Finishing touches: tydying up the sun. Feathering the elliptical marquee tool and applying the mask around the sun
Now the selection is in place over the Sun, I can feather it's edge
Then I'll paint white in the layer mask that is currently masking out the curve adjustment layer, that will reveal the brightening effect of the curve adjustment layer, but only over the area that is selected by the elliptical marquee selection.
Then its a case of refining the effect to get something that I want.
Finishing touches: darkening the area above the horizon.
Now I've spotted an area above the horizon that need darkening, and this time I'm going to use an existing adjustment layer to fix the problem rather than create a new layer.
Finishing touches: viewing the final image against a black background, and white background
Now everything is how I like it, the image is pretty much finished.
Now it's time to admire our handywork, and view the image against a white background and a black background.
Saving the image file
Firstly I want to save the file and all its layers as a photoshop file.
The file suffix for a Photoshop file is PSD and I build that into my photography workflow.
So whenever I see a PSD file on my hard drive, I know that is's a post processed file complete with all the layers that I created.
That means that I can always go back and see how I post processed the image. Or, I can go back and make some alterations.
As well as saving as a PSD file, I also want to 'flatten' the image into one layer and then save as a TIFF file.
So when I see a TIFF file on my hard drive, I know that it's a post processed image, and I can use it as an unsharpened original that I can use to create web versions of, and print versions of.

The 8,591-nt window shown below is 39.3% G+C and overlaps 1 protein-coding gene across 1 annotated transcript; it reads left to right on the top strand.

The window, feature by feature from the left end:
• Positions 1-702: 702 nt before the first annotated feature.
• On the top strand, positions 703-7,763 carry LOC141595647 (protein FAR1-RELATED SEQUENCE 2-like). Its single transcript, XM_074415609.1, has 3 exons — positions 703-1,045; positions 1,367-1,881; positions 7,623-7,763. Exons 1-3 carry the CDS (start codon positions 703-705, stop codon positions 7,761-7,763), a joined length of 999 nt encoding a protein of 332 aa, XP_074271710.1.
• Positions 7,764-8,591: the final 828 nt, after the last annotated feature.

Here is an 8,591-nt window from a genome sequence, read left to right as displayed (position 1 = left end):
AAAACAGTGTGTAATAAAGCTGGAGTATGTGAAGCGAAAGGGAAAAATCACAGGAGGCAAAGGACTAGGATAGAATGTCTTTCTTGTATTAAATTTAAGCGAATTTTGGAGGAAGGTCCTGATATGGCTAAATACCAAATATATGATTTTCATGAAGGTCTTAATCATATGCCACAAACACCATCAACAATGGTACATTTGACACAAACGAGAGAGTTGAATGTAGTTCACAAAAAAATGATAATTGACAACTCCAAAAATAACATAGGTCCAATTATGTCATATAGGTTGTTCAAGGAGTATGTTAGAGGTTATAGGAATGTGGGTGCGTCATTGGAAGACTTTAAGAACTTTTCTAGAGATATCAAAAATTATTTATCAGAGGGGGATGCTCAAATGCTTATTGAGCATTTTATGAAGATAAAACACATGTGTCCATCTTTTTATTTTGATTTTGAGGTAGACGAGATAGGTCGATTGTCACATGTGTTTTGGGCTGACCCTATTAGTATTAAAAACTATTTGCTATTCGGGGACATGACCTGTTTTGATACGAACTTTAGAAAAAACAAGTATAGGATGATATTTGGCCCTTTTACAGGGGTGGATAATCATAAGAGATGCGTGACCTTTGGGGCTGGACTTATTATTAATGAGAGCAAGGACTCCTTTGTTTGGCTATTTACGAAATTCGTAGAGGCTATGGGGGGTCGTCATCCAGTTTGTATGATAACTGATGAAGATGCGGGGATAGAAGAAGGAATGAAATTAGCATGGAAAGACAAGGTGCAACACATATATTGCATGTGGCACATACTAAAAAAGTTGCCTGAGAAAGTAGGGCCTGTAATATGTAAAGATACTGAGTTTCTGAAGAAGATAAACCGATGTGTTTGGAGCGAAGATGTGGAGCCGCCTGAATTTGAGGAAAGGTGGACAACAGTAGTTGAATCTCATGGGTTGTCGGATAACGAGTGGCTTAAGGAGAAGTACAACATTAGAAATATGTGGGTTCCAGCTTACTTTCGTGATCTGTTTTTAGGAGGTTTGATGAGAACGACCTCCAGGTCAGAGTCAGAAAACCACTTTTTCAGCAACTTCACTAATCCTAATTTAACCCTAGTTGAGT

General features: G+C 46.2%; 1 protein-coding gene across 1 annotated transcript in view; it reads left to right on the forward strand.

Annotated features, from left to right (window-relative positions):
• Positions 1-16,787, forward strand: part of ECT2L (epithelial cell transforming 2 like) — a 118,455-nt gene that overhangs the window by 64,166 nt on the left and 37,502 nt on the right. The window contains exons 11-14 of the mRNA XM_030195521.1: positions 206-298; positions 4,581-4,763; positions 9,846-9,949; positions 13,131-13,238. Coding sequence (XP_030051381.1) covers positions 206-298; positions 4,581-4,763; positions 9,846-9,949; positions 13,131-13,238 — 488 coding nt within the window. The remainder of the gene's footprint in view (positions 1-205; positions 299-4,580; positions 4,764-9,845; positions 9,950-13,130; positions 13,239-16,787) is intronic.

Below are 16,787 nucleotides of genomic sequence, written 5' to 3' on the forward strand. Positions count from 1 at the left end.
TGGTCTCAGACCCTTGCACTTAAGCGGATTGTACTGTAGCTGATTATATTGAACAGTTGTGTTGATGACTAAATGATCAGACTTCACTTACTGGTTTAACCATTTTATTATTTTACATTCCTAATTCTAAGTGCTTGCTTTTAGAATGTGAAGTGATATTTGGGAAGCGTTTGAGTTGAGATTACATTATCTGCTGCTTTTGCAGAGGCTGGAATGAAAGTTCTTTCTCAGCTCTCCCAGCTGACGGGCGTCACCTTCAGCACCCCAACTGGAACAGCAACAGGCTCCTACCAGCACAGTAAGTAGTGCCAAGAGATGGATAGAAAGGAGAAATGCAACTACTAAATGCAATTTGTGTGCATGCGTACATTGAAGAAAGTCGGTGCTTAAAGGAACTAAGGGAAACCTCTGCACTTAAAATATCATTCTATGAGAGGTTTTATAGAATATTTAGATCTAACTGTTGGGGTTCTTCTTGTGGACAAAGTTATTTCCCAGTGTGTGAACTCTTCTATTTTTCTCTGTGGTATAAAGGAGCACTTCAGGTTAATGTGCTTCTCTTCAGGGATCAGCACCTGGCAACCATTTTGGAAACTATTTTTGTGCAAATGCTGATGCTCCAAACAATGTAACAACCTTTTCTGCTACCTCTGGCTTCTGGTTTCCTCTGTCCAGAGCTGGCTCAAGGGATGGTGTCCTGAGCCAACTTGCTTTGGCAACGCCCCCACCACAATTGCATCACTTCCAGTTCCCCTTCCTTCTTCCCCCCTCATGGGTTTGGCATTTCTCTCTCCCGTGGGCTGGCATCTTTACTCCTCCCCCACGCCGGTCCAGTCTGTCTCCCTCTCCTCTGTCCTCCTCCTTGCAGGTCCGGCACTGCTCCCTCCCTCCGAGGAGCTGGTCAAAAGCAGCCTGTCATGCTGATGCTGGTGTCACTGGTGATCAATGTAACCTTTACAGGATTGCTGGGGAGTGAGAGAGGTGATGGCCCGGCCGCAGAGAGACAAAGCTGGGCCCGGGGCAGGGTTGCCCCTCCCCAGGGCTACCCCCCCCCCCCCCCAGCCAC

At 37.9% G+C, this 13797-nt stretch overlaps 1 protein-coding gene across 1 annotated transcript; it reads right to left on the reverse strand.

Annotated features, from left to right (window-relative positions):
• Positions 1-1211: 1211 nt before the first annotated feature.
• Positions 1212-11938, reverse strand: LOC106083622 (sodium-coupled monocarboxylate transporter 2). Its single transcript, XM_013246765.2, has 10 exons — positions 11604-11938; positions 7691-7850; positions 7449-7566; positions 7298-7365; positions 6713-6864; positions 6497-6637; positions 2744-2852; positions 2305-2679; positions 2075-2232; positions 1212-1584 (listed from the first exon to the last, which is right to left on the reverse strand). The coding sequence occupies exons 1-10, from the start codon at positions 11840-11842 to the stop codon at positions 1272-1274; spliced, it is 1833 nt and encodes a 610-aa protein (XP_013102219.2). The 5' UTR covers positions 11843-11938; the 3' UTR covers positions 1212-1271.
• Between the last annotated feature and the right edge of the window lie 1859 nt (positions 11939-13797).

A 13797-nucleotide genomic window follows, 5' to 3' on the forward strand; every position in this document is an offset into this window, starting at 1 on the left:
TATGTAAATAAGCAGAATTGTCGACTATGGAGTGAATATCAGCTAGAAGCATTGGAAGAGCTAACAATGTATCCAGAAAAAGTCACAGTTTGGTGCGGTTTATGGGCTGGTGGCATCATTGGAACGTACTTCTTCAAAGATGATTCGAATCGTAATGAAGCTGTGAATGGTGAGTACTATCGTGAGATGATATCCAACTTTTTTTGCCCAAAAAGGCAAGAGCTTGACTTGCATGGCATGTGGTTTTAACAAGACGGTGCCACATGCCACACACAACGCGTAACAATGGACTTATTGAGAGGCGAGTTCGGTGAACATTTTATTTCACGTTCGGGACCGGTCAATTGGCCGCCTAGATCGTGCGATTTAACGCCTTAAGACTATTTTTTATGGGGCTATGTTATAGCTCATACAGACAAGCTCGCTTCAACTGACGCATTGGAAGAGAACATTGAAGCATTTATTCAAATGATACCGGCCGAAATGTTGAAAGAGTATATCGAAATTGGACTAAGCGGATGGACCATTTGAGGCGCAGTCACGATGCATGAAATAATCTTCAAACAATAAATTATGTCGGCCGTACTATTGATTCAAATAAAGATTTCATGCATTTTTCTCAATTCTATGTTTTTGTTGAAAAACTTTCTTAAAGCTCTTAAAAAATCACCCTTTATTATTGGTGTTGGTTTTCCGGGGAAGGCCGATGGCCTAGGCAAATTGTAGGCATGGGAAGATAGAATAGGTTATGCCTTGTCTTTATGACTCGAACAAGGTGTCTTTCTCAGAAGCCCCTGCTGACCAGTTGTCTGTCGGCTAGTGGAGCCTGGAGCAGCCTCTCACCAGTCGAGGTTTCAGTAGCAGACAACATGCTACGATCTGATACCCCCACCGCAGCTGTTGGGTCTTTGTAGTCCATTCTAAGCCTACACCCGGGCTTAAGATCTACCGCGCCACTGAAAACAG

This video explains and demonstrates this process.
Creating a web version of the image
Now I have all versions of the image and post processed version of the image safely stored away on my hard drive, I can now produce a version for the web.
And in this video I tackle this task, and the whole process with explanations is contained in the video.
A brief introduction the Adobe Bridge.
In this video, we'll be opening Adobe Bridge and opening our Raw image into Adobe Camera raw.
In this Adobe Camera Raw section I will briefly outline what all the sliders do in the plugin, so that you get a feel for the software, and I'll be giving you little pieces of advice along the way.
However, the purpose of the section as a whole is to show you my own workflow describing how I get a raw photo into Photoshop for post processing.
In reality, when I open a raw file into Photoshop, it takes less than a minute! However, as a beginner you need to know some background information, some sound advice regarding some of those settings, and a brief overview of what those settings are, in order to get the most out of your images. So this section takes a little longer to complete than one minute!
In this particular video, I will cover the 'Basics' panel in Adobe Camera Raw, and will cover the following functions provided in that 'Basics' panel: